Max Hill QC, the Director of Public Prosecutions, informed the Committee that the loss of the EIO and EAW could lead to resource implications for the CPS. Given the ongoing struggles the CPS has as a result of its lack of resources, further pressure in this respect seems unfortunate to say the least. Lisa Osofsky, Director of the SFO, agreed with Max Hill QC’s assessment; however, she also stressed that the SFO had a close working relationship with its EU counterparts, which should continue post Brexit. Donald Toon, (the holder of the magnificent title of Director of Prosperity at the NCA), also told the Committee that many investigations rely on direct contact between police forces in Member States (and across the world). These, according to Mr Toon, should be relatively unaffected by Brexit.

Suitable alternatives

The UK Government is aware of the impact of the loss of measures of the EAW and EIO and the effect on bribery and corruption enforcement. Indeed, one of the previous Brexit Secretaries (David Davis), initially aimed to preserve UK participation in the EAW as part of any deal between the UK and the EU. While the UK now accepts this is not possible, it plans to negotiate an equivalent to the EAW (and we must presume the EIO and other measures) with the EU (while the UK could negotiate bilateral agreements with each Member State, this would be a far lengthier and cumbersome approach). The models in this respect are Norway and Iceland, which have been negotiating an equivalent to the EAW with the EU. The proposed treaty removes the direct jurisdiction of the CJEU and provides for a political dispute resolution mechanism in the event of a dispute. The case law of the CJEU and Norway / Iceland is kept under constant review, with the aim of ensuring a consistent application of the treaty.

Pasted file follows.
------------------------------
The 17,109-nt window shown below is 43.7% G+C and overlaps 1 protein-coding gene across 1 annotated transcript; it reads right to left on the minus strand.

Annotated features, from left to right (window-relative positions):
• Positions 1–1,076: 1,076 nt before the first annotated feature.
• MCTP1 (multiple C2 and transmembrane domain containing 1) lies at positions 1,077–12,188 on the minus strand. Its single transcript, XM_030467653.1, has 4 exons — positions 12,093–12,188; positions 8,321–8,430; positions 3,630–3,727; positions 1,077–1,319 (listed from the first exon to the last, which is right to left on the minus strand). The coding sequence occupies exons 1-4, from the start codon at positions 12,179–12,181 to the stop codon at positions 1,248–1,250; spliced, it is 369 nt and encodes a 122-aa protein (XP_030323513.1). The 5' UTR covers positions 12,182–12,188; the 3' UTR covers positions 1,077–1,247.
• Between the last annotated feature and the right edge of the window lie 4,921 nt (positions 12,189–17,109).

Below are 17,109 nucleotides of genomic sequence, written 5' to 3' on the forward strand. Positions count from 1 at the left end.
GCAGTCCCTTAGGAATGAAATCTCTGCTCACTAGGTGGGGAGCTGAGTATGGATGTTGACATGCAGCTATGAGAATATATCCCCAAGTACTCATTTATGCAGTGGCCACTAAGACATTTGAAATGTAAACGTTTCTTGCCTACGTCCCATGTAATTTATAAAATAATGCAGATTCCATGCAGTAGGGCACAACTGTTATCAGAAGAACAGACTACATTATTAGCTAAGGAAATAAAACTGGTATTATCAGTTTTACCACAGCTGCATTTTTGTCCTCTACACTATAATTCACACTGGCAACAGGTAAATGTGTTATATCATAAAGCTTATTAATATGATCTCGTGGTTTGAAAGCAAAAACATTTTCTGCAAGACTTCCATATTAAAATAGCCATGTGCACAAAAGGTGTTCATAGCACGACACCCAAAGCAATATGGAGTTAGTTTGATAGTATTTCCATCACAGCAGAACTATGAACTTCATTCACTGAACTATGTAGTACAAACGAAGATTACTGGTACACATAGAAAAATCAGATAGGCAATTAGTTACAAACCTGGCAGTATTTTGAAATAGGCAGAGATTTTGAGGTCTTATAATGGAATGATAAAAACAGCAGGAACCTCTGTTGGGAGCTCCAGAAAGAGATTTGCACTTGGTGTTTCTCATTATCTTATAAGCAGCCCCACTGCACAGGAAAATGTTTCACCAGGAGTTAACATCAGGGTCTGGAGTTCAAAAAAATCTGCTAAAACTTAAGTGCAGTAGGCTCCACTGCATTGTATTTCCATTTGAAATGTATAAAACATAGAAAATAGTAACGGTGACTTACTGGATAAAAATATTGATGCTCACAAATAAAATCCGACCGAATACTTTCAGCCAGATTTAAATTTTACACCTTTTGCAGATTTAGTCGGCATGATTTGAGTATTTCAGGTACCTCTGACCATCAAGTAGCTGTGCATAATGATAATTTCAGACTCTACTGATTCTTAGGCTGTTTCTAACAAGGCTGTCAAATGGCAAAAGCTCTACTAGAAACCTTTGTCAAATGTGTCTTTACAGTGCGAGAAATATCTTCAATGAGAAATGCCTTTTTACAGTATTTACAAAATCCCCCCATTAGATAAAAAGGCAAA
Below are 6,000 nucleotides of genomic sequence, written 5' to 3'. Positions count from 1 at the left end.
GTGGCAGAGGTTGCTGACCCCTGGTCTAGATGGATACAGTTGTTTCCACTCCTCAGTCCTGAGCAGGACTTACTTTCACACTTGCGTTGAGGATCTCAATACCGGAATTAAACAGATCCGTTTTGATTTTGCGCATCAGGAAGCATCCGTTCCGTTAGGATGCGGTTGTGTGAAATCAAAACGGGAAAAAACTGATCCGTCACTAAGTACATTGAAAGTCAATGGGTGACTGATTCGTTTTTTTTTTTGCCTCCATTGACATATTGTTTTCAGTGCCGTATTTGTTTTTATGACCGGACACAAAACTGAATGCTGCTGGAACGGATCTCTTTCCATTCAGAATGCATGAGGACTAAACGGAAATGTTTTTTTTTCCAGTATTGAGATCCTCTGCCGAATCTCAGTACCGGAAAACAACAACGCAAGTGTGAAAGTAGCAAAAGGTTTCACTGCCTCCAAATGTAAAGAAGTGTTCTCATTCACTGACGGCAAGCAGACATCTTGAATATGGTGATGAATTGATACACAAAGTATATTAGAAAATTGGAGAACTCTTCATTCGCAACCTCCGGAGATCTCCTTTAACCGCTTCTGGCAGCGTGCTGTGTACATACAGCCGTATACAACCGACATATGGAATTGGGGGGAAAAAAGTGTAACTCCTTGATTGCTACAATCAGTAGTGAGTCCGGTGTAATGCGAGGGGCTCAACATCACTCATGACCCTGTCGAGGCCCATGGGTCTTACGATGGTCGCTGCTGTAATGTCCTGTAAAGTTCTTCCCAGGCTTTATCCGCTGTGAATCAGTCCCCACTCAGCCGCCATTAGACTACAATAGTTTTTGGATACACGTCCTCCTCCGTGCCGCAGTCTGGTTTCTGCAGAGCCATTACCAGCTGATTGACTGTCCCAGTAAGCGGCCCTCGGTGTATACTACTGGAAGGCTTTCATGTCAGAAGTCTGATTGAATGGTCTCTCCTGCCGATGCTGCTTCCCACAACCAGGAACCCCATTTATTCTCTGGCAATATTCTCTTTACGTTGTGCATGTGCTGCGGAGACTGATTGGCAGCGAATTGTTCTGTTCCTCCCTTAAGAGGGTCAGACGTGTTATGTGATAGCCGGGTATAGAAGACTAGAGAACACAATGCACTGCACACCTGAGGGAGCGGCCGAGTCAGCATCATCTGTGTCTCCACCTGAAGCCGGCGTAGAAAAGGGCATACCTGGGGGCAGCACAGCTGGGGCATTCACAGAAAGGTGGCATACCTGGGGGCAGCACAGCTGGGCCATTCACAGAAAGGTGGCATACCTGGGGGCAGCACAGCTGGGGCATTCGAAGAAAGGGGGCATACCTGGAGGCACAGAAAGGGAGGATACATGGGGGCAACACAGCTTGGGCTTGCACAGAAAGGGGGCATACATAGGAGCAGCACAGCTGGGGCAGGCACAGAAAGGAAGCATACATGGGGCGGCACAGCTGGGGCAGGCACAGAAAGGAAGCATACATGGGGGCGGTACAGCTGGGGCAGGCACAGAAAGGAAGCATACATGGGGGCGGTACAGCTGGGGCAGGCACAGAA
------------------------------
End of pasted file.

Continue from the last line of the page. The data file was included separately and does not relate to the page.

The obvious downside to the Norway and Iceland approach is that such negotiations could well take a long time to complete (especially if combined with negotiations on other aspects of our future relationship with the EU) and so could lead to a lapse in the coverage offered by the EAW, EIO and other measures. Ministers have referenced Norway and Iceland as examples to follow when it comes to negotiating bilateral alternatives to EU enforcement measures. However, both countries began negotiating an extradition agreement (i.e. an equivalent to the EAW) with the EU in 2001. The agreement was signed in 2006 and concluded in 2014, but is not yet in force. The current equivalence between the UK and the EU’s enforcement measures should expedite any negotiation but there could still easily be a long period in which no equivalents are in place. In the absence of any such agreement the UK will have to rely on the 1957 Council of Europe Convention on Extradition. Unlike the EAW, this is a diplomatic process rather than judicial one. This means that extraditions will take far longer to approve.

The loss of EU wide measures such as the EAW or EIO will severely impact the UK’s enforcement of offences under the Act. While the UK Government’s stated aim was to remain within the EU wide framework for such measures, this is not compatible with Brexit. To ensure the UK can continue to take a strong stance against bribery and corruption offences with an international element (now the norm), the Government must prioritise agreeing a bilateral treaty with the EU to ensure that the UK remains able quickly and easily to make enforcement requests to other Member States. While the UK’s prosecutorial and enforcement agencies are now accustomed to liaising directly with their international counterparts, this is not a substitute for measures such as the EAW and EIO.